Aaaah, the smell of wild yeast...The copper at Appollo, Kobenhavn.Tasters in Buller, Buenos Aires!A selection of European scoops at ReadingHanseatic building, LubeckBeer taps in Clandestina, Buenos AiresGose in Bayerischer Bahnhof, Leipzig...Seminars - even better at 09:00 in the morning!Gazza by the coppers at Klasterni, Praha.



Last Updated : 21/12/10

ark Enderby completes his ticklist of the so-called "Axis of Evil" by visiting this country which, I'm sure you can imagine, isn't high on my must-visit list...


Syria has 2 breweries – Barada in Damascus and Al Sharq in Aleppo. However, the beers are not that easy to find since the usual offering is Almaza from Beirut which is a pretty standard 4.2% lager. This may have something to do with the fact that both beers are somewhat acquired taste. Both weigh in at a measly 3-3.5% (Barada advertises itself as 3.4%) and come in 500ml bottles which can be clear, brown or green – often with suspect BBE dates. Given the prevailing temperatures (it reached 46 while we were there), this seems a recipe for disaster! The resultant beer was hazy with low carbonation and a pronounced apple taste (reminiscent of some micros). I did manage to pin down a can of 5% Barada Strong (which also seemed to appear labelled Turbo) which tasted identical so I suspect the beer is meant to taste like this!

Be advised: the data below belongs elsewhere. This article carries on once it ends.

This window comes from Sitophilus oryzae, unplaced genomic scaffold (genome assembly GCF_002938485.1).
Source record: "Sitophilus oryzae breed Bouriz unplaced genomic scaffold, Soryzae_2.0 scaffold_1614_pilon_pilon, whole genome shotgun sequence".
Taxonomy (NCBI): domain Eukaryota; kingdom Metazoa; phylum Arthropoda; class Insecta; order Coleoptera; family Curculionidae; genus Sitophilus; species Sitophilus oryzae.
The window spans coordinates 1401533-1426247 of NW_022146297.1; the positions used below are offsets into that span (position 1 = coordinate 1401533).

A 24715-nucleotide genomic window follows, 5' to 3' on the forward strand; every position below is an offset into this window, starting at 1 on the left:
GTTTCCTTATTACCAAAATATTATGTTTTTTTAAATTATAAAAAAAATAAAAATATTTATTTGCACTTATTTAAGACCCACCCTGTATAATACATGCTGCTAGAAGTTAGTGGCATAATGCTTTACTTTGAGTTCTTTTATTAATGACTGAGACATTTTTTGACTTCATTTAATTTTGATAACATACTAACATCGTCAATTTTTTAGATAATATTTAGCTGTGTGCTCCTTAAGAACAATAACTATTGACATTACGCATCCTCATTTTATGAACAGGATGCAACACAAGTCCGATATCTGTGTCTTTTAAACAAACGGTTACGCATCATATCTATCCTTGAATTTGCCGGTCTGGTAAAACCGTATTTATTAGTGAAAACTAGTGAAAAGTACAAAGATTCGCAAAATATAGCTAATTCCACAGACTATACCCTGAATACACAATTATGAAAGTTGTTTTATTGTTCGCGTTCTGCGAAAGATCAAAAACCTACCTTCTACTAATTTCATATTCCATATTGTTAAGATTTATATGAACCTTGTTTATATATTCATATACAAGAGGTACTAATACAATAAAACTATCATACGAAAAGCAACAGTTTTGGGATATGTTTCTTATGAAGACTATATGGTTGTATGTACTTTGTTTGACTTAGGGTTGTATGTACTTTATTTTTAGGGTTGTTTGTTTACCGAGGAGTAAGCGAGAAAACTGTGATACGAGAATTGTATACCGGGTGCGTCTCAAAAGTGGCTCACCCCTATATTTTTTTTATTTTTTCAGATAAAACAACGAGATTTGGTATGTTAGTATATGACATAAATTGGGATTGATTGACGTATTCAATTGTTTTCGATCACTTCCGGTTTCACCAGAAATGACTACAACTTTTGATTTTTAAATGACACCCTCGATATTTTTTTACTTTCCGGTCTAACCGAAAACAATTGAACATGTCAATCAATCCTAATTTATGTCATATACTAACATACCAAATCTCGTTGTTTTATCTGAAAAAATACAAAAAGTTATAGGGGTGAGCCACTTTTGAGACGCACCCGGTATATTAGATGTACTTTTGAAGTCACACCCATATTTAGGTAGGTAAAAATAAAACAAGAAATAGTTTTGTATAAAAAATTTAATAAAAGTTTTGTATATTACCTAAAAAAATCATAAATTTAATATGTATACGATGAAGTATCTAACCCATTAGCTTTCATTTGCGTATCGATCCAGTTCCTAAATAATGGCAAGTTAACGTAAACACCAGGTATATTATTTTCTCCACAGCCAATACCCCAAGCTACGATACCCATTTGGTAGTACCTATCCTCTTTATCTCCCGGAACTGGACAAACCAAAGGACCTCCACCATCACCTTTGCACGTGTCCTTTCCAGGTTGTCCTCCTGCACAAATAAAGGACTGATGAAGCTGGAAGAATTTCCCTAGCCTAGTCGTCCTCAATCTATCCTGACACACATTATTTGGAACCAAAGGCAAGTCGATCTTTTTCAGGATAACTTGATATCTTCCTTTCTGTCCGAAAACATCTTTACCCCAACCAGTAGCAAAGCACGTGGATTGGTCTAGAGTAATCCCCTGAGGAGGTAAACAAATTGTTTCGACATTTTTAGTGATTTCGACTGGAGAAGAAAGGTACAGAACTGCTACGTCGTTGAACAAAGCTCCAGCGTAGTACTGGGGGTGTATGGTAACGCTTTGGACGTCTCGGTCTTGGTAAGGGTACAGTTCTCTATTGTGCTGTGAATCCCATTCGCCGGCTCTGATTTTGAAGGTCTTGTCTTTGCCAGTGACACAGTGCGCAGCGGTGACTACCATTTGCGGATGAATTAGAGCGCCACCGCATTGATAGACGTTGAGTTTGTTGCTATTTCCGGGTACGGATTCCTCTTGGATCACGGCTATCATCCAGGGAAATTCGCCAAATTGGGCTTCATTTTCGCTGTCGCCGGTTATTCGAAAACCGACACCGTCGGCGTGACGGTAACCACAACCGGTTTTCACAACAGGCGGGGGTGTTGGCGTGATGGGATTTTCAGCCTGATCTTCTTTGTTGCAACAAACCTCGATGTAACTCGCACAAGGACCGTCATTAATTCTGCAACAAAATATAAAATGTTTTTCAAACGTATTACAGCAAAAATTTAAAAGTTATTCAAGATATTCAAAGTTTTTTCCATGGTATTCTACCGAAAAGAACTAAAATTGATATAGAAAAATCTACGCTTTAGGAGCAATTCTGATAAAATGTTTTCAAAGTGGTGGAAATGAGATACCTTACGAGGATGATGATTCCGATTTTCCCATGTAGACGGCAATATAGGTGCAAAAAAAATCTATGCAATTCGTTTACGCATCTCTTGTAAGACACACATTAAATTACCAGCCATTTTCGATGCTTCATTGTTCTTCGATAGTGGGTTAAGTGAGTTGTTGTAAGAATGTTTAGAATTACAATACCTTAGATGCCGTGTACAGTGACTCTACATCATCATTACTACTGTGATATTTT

Otherwise, the Christian corner shops dealt a wide range of cans and bottles from far and wide. As with other Arab countries, there appears to be a liking for strong beers ranging from the tolerable to the undrinkable. These are sourced from far and wide e.g. Darguner Bear Beer Extra Strong (12%) from Germany; Faxe Extra Strong (10%) from Denmark; Roxy (10%) from the General Investment Co of Jordan (which could only be described as noxious); SuperMax (10%); Titanic (10%); Efes Extra (10%); San Miguel Horse (8%); Tuborg Strong.

Other more normal beers included Al Arham Meister (5.2%) from Egypt; Heineken – sourced from Al Arham and Holland; Stellar (Egypt); Budvar (the real deal!); Efes.

Prices varied widely with 500ml cans at 80p in shops and up to £4 for a small Amalza in hotels!

Fortunately, the last hotel produced draught Paulaner at a reasonable price in happy hour.

Finally, for drinking atmosphere, Baron’s Hotel in Damascus is a must. Frozen in time with 50s/60s advertising and signage – and a fascinating display of old spirits marketing material on the back bar – this was the hotel favoured by Lawrence and Agatha Christie. It is full of atmosphere and very relaxing on a hot dusty day!

So that finishes my Axis of Evil beer crawl ... where to next?


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